The hard truth for the solar industry, the Greens and NSW Unions is that the only argument for having a gross feed in tariff above the retail price is to encourage energy savings in the home by giving the homeowner skin in the game and therefore a financial reason to bother turning off modern low-watt lights.

30 cents a KWh is a compromise level for a feed in tariff that could be sold to the government if there is any real heat generated over the issue. Which I doubt there will be beyond the industry and Greens.

The hard reality of rising electricity prices is too hard for any government to ignore and the cost of this scheme was never sustainable above a certain point, and directly highlights the cost of so called direct action. Take note Mr Abbott.

With that all said, I was only saying to my wife this week we should get some more solar...before the scheme is killed. I guess we'll just have to make do with our current 1.5KW system and the zero bill it generates for us and not actually a credit (profit) on our electricity bill.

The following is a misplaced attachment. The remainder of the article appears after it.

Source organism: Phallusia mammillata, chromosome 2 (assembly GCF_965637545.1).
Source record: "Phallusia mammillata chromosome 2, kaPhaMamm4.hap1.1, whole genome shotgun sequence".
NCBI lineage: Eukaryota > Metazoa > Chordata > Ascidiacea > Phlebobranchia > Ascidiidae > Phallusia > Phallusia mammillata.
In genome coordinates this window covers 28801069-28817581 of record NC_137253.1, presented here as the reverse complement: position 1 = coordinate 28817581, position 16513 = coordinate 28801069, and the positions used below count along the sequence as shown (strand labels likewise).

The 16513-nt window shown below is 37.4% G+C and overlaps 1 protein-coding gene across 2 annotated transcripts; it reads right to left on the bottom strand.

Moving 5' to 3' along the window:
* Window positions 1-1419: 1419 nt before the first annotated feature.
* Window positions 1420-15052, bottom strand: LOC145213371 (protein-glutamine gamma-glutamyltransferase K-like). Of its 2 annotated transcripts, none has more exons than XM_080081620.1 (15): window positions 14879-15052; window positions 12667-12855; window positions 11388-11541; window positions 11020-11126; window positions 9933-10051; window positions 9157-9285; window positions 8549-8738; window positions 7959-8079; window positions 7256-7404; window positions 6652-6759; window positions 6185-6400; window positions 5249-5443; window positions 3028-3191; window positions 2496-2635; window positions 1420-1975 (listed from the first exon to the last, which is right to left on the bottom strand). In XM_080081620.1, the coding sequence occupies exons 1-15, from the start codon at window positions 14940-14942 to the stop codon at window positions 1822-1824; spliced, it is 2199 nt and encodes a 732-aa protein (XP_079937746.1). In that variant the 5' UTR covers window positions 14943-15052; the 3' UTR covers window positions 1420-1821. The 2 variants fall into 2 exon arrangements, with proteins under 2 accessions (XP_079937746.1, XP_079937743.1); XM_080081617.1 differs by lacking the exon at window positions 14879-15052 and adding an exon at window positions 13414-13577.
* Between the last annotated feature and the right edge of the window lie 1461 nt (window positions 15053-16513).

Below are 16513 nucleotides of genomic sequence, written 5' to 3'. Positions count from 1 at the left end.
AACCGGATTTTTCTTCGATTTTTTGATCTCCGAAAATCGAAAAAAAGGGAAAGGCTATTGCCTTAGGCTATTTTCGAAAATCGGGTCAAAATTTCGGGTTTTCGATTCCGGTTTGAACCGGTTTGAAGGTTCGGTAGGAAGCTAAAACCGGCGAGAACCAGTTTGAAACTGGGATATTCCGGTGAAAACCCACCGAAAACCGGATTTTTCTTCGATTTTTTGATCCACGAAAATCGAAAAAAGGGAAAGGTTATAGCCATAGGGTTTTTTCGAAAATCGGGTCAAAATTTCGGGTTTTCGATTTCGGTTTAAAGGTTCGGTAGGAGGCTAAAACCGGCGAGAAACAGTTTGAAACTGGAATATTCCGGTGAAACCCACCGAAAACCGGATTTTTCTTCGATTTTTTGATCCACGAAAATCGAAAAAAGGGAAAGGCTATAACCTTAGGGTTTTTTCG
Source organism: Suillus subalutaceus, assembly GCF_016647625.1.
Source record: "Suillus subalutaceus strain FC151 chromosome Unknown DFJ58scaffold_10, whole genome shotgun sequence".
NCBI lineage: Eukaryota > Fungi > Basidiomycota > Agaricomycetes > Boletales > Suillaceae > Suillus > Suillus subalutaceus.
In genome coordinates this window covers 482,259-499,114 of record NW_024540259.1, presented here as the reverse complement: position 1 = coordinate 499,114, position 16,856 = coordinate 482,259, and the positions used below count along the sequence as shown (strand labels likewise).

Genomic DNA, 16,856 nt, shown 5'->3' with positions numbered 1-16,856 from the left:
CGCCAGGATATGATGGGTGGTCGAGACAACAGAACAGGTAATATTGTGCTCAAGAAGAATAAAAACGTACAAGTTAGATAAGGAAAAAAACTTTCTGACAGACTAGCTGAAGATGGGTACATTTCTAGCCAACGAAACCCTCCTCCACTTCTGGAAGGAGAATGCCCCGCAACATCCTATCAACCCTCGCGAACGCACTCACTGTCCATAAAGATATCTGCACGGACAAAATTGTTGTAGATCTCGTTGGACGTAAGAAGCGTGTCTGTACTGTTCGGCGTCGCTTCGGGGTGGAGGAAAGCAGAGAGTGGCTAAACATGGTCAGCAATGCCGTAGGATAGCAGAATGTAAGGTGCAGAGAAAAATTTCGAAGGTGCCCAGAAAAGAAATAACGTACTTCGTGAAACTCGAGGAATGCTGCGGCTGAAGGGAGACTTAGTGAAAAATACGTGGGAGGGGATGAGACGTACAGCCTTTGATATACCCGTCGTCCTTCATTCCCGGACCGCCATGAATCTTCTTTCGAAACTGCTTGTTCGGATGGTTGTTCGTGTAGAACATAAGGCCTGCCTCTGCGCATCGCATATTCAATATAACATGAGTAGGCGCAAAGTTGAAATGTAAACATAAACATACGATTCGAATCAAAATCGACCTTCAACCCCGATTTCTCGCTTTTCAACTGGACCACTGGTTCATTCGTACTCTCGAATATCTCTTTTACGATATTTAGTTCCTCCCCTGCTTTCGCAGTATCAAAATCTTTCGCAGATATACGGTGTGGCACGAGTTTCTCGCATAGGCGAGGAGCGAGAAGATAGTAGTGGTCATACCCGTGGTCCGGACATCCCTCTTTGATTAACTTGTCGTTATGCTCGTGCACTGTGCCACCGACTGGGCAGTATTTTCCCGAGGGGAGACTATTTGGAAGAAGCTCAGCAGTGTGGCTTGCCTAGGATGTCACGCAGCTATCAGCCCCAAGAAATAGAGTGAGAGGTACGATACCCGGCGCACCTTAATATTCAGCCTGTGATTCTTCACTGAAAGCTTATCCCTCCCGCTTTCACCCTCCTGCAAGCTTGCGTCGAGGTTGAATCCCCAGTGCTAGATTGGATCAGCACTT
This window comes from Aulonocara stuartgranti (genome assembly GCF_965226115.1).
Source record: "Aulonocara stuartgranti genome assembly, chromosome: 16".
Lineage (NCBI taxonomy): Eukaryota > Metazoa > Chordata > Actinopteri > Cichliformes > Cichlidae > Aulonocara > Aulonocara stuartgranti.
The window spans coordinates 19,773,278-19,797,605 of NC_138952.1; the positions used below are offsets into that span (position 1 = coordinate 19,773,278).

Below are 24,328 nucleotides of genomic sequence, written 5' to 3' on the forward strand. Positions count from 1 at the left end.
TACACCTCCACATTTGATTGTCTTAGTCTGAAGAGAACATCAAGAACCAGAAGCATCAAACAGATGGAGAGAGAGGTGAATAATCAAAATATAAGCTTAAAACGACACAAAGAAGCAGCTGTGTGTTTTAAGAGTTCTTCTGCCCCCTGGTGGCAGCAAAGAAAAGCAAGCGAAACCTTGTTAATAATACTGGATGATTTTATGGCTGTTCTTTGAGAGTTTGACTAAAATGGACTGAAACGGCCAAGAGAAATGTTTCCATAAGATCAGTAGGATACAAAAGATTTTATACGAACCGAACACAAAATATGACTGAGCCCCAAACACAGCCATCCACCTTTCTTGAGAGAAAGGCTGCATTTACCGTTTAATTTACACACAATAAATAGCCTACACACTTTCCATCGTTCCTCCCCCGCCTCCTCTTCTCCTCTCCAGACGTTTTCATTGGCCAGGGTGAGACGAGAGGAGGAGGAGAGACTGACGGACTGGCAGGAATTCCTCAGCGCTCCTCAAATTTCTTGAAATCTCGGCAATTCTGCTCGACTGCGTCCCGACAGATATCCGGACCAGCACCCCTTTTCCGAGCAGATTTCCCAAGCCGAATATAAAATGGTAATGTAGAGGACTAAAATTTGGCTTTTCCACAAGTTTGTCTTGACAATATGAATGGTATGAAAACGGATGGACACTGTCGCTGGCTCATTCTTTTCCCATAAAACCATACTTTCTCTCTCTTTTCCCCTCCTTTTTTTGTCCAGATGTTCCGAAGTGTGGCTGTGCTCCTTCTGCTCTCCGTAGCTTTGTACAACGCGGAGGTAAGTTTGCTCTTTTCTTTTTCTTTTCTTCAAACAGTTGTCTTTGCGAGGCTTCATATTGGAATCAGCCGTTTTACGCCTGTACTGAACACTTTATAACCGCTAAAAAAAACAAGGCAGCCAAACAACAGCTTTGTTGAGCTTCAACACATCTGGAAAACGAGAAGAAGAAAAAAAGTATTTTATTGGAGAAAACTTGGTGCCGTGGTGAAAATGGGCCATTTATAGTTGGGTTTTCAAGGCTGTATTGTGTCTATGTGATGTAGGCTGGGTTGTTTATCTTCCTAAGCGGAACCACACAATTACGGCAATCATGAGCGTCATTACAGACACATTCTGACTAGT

But seriously, there is a silver lining in this move if the local industry can articulate to government a bigger vision that goes to the heart of the problem for the renewable energy industry - namely wholesale power purchase agreements that pay real money for the power produced and not the pennies they are currently paying - if you can get an agreement.

A situation that only favours the big power producers and does nothing for fostering a jobs-rich renewable energy industry - based on real numbers and not the tiny amounts home-based systems can supply.

And despite what some would have you believe it does not take a carbon price for this to occur. We can clean up the renewable power purchasing market separately from the carbon price issue - if the industry would look beyond the easy money that comes from home owners feeding at another middle-class welfare bucket.